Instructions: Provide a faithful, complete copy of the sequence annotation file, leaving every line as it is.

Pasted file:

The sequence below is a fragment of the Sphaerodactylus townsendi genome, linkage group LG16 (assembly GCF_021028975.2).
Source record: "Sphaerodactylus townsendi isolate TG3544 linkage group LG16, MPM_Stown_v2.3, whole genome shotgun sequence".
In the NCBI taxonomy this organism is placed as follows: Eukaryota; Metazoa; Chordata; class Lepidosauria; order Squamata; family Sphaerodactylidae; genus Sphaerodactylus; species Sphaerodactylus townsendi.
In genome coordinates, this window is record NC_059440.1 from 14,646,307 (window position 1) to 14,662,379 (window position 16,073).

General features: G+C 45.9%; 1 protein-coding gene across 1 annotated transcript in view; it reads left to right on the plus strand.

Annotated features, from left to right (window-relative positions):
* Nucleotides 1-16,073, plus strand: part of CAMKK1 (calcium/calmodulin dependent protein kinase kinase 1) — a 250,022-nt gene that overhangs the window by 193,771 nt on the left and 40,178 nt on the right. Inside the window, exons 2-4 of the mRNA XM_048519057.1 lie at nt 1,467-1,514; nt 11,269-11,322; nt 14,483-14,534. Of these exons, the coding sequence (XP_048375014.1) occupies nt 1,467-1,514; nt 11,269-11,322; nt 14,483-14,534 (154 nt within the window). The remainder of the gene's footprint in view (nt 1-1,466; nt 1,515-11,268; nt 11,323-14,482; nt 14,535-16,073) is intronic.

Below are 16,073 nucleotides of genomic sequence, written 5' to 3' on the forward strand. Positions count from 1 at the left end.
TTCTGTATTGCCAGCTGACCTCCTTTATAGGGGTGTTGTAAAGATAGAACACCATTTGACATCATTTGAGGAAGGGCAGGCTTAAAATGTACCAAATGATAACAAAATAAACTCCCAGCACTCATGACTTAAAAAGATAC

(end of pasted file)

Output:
The sequence below is a fragment of the Sphaerodactylus townsendi genome, linkage group LG16 (assembly GCF_021028975.2).
Source record: "Sphaerodactylus townsendi isolate TG3544 linkage group LG16, MPM_Stown_v2.3, whole genome shotgun sequence".
In the NCBI taxonomy this organism is placed as follows: Eukaryota; Metazoa; Chordata; class Lepidosauria; order Squamata; family Sphaerodactylidae; genus Sphaerodactylus; species Sphaerodactylus townsendi.
In genome coordinates, this window is record NC_059440.1 from 14,646,307 (window position 1) to 14,662,379 (window position 16,073).

General features: G+C 45.9%; 1 protein-coding gene across 1 annotated transcript in view; it reads left to right on the plus strand.

Annotated features, from left to right (window-relative positions):
* Nucleotides 1-16,073, plus strand: part of CAMKK1 (calcium/calmodulin dependent protein kinase kinase 1) — a 250,022-nt gene that overhangs the window by 193,771 nt on the left and 40,178 nt on the right. Inside the window, exons 2-4 of the mRNA XM_048519057.1 lie at nt 1,467-1,514; nt 11,269-11,322; nt 14,483-14,534. Of these exons, the coding sequence (XP_048375014.1) occupies nt 1,467-1,514; nt 11,269-11,322; nt 14,483-14,534 (154 nt within the window). The remainder of the gene's footprint in view (nt 1-1,466; nt 1,515-11,268; nt 11,323-14,482; nt 14,535-16,073) is intronic.

Below are 16,073 nucleotides of genomic sequence, written 5' to 3' on the forward strand. Positions count from 1 at the left end.
TTCTGTATTGCCAGCTGACCTCCTTTATAGGGGTGTTGTAAAGATAGAACACCATTTGACATCATTTGAGGAAGGGCAGGCTTAAAATGTACCAAATGATAACAAAATAAACTCCCAGCACTCATGACTTAAAAAGATAC